Proposal Title

Building an Archival Literacy Program for Graduate Students at Emory University

Start Date

22-3-2018 2:30 PM

End Date

22-3-2018 4:00 PM

Location

RM 182

Author(s) Bio

Erica Bruchko is the United States History and African American Studies Librarian at Emory University’s Robert W. Woodruff Library. She has a BA in History and Anthropology from the University of South Carolina and a PhD in History from Emory University. Courtney Chartier is the Head of Research Services at Emory University's Stuart A. Rose Manuscript, Archives, and Rare Book Library. She has a BA in American Studies and a MS in Information Studies from the University of Texas, and a MA in Southern Studies from the University of Mississippi. She is currently on the Council of the Society of American Archivists. Jennifer Elder is the Psychology and Women’s, Gender, and Sexuality Studies Librarian at Emory University’s Robert W. Woodruff Library. She has a BA in Psychology from Boston University, a MA in English and American Literature from New York University, and a MLIS from Florida State University.

Presenter Status

Academic Librarian

Presentation Type

90 minutes (i.e. Workshop)

Description

Graduate students in the humanities and social sciences rarely receive formal departmental training in archival literacy. Even disciplines that rely heavily upon archival evidence devote surprisingly little time to the nuts and bolts of finding and using rare book and manuscript collections. [1] Academic libraries are uniquely positioned to fill this gap in the curriculum. This workshop will explore how to organize and implement a graduate training program in archival literacy at your institution by modeling one successful initiative, The Archives Research Program (ARP) at Emory University. This joint project of the Stuart A. Rose Manuscript, Archives, and Rare Book Library and the Robert W. Woodruff Library consists of workshops and speaker series that seek to build graduate students’ proficiency and confidence when using archives. Through the program, graduate student participants acquire a greater understanding of professional archival standards, develop research skills necessary for success within their disciplines, and build useful connections with librarians and archivists. Workshop topics cover all aspects of the research process and include archival arrangement and description, archives culture and etiquette, finding archives, using digitized collections, understanding born digital collections, creating a research plan, applying for travel and research funding, care and handling of archival materials, and productivity tools for archives. Since its founding in 2014, 100% of graduate student participants responded that they would recommend the workshop to their colleagues. After a brief discussion of the Archives Research Program’s development, implementation, and lessons learned, participants of this hands-on workshop will be introduced to the program’s curriculum and will work to adapt it for their libraries. At the end of the workshop, participants will be able to assess the needs of their graduate student populations, identify institutional partners, create an initial timeline and marketing plan, and select relevant modules to begin building their own archival literacy programs. [1] Matthew P. Long and Roger C. Schonfeld, "Preparation for the Future of Research in Art History: Recommendations from the Ithaka S+R Report," Art Documentation: Journal of the Art Libraries Society of North America, 33 (2014:) 192-205.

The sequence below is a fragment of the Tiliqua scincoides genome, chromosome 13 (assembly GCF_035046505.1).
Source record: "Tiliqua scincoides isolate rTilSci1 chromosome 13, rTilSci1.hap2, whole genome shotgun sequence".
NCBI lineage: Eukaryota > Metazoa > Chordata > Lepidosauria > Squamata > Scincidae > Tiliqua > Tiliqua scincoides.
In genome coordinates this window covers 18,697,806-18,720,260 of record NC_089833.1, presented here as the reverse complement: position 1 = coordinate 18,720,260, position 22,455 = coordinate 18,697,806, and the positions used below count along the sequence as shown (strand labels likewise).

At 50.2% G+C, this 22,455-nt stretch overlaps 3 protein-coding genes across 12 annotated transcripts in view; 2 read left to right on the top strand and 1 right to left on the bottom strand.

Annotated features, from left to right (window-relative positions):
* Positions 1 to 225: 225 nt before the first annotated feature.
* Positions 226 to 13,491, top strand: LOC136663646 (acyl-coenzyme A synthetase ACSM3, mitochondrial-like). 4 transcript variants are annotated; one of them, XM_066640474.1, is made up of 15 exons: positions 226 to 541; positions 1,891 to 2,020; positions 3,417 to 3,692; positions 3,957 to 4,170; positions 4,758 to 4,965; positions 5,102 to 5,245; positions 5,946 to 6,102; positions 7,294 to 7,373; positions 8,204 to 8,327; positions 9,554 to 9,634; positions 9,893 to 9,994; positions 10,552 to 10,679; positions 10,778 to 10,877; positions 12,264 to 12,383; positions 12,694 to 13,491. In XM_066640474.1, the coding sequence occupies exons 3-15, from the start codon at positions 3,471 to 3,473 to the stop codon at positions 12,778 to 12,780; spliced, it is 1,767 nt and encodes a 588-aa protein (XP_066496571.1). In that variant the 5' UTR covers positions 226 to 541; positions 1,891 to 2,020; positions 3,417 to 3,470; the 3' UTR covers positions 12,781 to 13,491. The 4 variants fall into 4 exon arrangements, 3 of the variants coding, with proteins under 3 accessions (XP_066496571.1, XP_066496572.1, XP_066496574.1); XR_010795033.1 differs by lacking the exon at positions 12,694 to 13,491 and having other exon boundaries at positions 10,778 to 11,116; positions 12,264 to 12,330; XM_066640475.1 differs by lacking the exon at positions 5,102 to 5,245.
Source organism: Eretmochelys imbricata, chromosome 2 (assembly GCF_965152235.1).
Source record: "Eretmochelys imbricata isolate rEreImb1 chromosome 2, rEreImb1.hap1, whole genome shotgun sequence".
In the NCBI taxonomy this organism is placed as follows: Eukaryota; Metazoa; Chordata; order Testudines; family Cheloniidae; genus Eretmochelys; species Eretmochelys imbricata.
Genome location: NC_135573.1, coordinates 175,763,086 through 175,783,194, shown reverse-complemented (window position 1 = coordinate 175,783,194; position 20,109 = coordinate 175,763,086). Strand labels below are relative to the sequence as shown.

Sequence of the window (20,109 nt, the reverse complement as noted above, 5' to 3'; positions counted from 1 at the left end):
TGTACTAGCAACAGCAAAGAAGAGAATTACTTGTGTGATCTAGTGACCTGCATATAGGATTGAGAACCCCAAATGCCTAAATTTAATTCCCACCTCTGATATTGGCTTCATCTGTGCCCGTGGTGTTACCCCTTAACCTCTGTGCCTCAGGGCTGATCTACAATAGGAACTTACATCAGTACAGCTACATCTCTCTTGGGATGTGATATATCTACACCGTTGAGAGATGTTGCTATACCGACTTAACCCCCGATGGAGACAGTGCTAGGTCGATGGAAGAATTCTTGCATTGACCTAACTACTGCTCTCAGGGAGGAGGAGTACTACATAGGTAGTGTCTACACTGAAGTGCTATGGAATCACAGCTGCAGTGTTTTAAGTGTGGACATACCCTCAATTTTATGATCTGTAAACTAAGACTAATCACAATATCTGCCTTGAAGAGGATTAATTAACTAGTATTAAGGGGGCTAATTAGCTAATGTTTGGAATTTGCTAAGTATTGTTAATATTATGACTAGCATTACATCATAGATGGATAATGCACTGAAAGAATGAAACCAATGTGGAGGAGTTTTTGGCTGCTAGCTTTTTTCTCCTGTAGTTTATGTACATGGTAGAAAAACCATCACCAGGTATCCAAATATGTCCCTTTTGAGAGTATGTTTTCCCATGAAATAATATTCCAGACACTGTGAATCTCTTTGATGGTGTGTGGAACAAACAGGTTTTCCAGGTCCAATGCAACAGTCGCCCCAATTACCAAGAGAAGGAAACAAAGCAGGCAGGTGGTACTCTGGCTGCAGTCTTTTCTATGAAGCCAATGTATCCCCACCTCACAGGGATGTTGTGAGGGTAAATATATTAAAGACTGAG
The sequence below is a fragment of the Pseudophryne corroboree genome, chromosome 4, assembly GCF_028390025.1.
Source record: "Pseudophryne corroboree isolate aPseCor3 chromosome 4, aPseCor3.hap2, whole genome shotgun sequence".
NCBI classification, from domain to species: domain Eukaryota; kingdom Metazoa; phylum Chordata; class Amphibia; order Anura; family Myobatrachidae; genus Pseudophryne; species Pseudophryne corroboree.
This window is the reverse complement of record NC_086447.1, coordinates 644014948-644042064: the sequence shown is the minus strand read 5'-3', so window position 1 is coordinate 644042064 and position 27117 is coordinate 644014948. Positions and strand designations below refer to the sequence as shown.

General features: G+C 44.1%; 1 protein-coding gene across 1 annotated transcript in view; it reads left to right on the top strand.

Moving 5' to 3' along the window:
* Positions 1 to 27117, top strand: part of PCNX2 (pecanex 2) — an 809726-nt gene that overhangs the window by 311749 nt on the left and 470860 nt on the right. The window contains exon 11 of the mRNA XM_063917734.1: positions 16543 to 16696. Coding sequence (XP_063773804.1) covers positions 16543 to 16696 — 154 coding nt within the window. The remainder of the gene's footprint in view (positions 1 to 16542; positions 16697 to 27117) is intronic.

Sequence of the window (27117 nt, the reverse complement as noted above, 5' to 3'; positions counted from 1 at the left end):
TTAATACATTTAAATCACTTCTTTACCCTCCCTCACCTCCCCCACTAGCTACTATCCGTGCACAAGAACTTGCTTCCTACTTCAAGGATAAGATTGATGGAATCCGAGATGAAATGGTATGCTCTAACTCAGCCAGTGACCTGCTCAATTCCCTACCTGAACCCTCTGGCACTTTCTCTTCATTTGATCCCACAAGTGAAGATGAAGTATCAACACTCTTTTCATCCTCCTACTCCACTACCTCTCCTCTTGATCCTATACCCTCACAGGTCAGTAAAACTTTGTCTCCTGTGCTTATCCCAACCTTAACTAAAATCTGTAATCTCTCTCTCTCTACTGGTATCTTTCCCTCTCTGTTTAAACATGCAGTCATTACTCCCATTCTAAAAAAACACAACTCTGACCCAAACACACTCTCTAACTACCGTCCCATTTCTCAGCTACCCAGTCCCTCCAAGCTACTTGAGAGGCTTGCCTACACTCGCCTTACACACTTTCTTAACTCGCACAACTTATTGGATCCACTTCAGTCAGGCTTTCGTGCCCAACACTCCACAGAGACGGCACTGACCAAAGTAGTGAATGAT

Comments